Unlike Sackett's study,13 we measured transfer to an intensive care unit, hospital death, the length-of-hospital stay in days and the occurrence of repeated hospital admissions. The bibliographical research assistance based on an intention-to-treat population showed to have a protective effect on the transfers to ICU and at the limits of statistical significance, also on 30-day hospital readmissions.
We carried out the study during 3 months in an internal medicine ward where heterogeneity of pathologies is known to be high. As a result, some events, not taken into account in our study, could have affected the outcome. We collected information on age, sex and type of questions and the analyses on these factors allowed us to exclude a confounding effect related to these factors. However, information on other factors (eg, primary diagnosis) is unfortunately incomplete. This could be a limit if compared with the study of Banks et al,23 because in that study the cases were matched with controls according to the matching criteria of patient's age, identical primary diagnosis and secondary diagnosis (within 3 additional diagnoses), using International Classification of Diseases (ICD-9) codes.
In any case, our study is a randomised trial that used a block randomisation procedure that produced balanced study arms (intervention and control groups). Other randomisation methods (eg, group assignation by flipping a coin) have important limits for this type of study with a small/moderate sample size.28 ,29 In large trials (>200) simple randomisation can be trusted to generate similar numbers of participants among groups.30 However, randomisation results could be problematic in relatively small sample size clinical trials (n≤200), such as ours, resulting in an unequal number of participants among groups.
The prior trial by Izcovich et al22 included all patients admitted to the general internal medicine ward of the hospital for a total of 809 patients, of which 407 were randomised to the search-supported arm (intervention arm) and 402 were randomised to the control arm, but only 151 prompted at least one question: 78 randomised to the intervention group and 73 randomised to the control arm. The patients were randomly assigned to an intervention group or a control group by flipping a coin at the time of admission.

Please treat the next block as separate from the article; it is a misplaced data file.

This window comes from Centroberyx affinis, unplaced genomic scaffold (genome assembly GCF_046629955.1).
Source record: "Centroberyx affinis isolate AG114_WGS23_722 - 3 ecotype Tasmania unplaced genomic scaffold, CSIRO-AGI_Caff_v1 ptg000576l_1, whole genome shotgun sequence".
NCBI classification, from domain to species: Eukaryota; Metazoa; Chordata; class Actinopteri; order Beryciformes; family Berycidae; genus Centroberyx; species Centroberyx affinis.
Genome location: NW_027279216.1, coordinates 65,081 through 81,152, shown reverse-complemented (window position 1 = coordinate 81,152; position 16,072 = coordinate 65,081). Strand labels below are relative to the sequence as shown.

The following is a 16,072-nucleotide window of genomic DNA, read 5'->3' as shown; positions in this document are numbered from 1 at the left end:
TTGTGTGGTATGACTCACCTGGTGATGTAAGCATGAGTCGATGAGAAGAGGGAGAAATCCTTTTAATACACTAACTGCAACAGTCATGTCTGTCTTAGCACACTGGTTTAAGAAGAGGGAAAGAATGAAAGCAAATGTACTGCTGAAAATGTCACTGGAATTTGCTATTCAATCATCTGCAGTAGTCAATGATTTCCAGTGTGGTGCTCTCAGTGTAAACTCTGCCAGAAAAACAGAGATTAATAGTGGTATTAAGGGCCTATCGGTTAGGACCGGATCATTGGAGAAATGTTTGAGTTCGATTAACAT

However, independently of the choice of a randomisation procedure, we believe that the right time for randomisation is when the admitted patients generate questions. In our study, we used this timing to sample only participants from the population on which the study was based (ie, patients hospitalised in the internal medicine ward and who generated questions on medical care). Precisely 201 of all patients that were hospitalised in internal medicine wards of our hospital (866) generated questions and at that time we did the randomisation of these patients. In our opinion, we applied a more suitable procedure for an evidence-based study.
We acknowledge that our study may be underpowered and this can be inferred from the large CI’s of the calculated RRs. If the follow-up period had been longer, with a study carried out for more than 3 months, the evidence for the impact of bibliographic assistance on clinical outcomes would probably have been higher in the per-protocol population analysis as well.
However, we actually demonstrated the impact of bibliographic assistance, based on focused questions and a suitable answering system, on clinical outcomes. In particular, we found a significant reduction in patient transfers to ICU in the intention-to-treat population despite a short follow-up time, from November 2012 to February 2013.
On the other hand, our analysis on the per-protocol population is not conclusive probably because of the limited power of this study, and further studies with long-term follow-up data are warranted to confirm the usefulness of bibliographical assistance on daily medical practice.
The author would like to acknowledge Roberto Grilli, MD, Director of the ‘Regional Health and Social Agency’, Emilia-Romagna, Italy, for his critical review of the manuscript and important suggestions and Paola Gandolfi-Decristophoris, PhD, Clinical Trial Unit EOC, for statistical consultancy.
Contributors MMP contributed to drafting of the clinical protocol and to the practical implementation of the study in an internal medicine service of the hospital. MS and FB contributed to drafting of the clinical protocol and analysed the trial results. MP contributed to the practical implementation of the study in an internal medicine service of the hospital.
Competing interests None.
Ethics approval Ticino Canton Ethics Committee (Switzerland).
Provenance and peer review Not commissioned; externally peer reviewed.